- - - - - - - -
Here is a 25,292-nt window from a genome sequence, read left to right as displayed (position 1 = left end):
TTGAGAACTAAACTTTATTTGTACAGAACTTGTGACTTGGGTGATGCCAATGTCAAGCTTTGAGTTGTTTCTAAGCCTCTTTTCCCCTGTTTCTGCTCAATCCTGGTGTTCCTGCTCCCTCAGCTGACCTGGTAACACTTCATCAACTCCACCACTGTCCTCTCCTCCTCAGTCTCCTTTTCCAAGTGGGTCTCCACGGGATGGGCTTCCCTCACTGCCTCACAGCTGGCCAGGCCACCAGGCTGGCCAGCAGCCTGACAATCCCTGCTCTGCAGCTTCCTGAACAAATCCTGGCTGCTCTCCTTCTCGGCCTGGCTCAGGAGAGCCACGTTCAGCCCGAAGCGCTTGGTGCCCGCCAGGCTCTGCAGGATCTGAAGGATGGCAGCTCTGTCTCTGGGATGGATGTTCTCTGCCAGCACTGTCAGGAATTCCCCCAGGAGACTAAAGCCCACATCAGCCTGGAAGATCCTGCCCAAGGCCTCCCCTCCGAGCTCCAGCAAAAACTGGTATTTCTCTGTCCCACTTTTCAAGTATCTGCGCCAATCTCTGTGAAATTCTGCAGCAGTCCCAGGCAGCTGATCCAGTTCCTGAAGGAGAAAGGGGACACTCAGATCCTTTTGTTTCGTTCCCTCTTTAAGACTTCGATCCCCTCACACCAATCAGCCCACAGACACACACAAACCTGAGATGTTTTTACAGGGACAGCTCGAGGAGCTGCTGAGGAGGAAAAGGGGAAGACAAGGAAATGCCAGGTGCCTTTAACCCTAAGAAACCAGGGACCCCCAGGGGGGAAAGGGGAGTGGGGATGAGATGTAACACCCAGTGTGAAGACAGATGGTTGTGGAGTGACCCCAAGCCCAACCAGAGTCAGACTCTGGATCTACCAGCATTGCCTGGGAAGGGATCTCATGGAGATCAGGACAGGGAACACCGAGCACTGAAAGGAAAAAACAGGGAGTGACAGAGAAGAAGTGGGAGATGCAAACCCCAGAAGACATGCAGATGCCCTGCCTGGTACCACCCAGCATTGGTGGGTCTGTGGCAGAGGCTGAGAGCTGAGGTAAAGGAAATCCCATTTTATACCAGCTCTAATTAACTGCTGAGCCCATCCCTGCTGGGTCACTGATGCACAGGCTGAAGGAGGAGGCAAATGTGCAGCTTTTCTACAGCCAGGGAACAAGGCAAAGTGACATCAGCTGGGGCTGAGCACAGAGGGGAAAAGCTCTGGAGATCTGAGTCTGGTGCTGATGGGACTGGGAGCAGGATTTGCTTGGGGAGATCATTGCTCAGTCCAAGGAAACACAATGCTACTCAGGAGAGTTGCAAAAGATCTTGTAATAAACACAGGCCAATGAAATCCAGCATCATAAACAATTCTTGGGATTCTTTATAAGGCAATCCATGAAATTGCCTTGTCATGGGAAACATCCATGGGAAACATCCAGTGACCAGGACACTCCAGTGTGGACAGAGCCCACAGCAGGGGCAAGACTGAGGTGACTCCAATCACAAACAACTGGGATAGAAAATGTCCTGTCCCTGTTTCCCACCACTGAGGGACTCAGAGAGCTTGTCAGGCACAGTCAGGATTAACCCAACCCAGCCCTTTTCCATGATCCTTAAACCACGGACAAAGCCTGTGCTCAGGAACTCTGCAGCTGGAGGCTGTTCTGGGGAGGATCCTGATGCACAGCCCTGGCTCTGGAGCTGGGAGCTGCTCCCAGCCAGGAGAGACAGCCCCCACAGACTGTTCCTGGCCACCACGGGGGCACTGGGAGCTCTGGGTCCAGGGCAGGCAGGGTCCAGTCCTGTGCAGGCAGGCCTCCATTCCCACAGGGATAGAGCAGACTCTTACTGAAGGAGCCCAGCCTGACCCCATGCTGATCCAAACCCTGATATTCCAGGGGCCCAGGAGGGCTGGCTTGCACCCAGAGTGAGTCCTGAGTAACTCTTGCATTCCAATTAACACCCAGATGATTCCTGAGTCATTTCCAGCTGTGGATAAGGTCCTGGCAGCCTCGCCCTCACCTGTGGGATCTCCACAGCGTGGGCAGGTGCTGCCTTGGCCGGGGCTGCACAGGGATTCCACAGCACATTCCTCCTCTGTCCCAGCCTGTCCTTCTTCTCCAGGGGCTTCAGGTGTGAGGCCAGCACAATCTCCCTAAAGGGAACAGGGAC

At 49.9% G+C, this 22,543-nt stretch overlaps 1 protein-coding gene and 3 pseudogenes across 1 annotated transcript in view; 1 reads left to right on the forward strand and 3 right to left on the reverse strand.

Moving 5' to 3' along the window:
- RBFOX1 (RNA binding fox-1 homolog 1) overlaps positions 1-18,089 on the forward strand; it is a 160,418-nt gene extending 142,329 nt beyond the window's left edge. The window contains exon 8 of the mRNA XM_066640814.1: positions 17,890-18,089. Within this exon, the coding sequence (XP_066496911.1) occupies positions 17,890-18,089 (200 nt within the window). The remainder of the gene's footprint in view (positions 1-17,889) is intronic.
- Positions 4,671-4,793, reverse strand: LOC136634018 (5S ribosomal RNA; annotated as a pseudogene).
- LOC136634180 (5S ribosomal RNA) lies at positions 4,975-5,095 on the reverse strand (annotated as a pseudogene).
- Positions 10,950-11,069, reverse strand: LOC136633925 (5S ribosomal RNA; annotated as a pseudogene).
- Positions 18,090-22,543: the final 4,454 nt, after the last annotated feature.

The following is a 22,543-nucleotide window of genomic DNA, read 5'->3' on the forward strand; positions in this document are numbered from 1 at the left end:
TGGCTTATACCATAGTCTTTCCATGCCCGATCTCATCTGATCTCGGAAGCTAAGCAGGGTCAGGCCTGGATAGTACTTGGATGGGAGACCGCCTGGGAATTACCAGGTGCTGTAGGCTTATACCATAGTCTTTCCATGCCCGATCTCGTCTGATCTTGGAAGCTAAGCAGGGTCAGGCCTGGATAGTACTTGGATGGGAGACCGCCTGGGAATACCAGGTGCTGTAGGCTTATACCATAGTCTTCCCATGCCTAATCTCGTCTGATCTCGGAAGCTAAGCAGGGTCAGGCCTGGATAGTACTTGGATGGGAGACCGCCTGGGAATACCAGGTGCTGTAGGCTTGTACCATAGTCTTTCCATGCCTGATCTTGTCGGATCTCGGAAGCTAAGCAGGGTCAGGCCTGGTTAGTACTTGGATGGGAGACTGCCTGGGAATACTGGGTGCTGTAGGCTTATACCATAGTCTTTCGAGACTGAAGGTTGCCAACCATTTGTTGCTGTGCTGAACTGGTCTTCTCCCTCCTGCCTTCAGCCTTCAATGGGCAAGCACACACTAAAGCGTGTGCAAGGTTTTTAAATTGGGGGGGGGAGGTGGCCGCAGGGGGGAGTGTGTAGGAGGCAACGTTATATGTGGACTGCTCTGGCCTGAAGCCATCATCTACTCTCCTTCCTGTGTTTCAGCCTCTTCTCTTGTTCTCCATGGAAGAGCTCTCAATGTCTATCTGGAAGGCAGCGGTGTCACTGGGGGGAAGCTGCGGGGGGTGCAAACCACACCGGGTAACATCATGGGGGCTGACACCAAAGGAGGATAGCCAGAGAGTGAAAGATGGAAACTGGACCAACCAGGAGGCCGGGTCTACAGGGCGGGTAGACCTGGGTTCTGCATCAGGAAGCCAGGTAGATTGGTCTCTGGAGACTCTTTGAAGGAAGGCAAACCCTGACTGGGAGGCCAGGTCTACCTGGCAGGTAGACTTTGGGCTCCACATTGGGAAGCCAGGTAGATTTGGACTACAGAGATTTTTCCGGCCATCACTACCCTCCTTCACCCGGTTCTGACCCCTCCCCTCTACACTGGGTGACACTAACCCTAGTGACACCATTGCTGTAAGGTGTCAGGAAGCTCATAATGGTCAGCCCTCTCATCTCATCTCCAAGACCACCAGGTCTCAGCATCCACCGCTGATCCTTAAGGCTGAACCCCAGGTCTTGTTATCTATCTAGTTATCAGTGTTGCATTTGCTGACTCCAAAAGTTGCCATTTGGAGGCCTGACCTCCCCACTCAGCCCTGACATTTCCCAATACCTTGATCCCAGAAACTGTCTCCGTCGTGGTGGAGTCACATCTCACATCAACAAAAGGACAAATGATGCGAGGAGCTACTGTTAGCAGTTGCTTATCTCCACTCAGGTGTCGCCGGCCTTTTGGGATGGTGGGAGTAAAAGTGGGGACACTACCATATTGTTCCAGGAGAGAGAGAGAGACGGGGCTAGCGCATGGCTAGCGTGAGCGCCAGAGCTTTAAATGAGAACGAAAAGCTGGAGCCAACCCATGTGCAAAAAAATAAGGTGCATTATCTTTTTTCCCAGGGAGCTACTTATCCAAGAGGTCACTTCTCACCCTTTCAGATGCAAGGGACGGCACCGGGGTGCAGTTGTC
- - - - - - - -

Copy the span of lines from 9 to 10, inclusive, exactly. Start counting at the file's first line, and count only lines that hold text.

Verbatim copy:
- Positions 18,090-22,543: the final 4,454 nt, after the last annotated feature.

The following is a 22,543-nucleotide window of genomic DNA, read 5'->3' on the forward strand; positions in this document are numbered from 1 at the left end: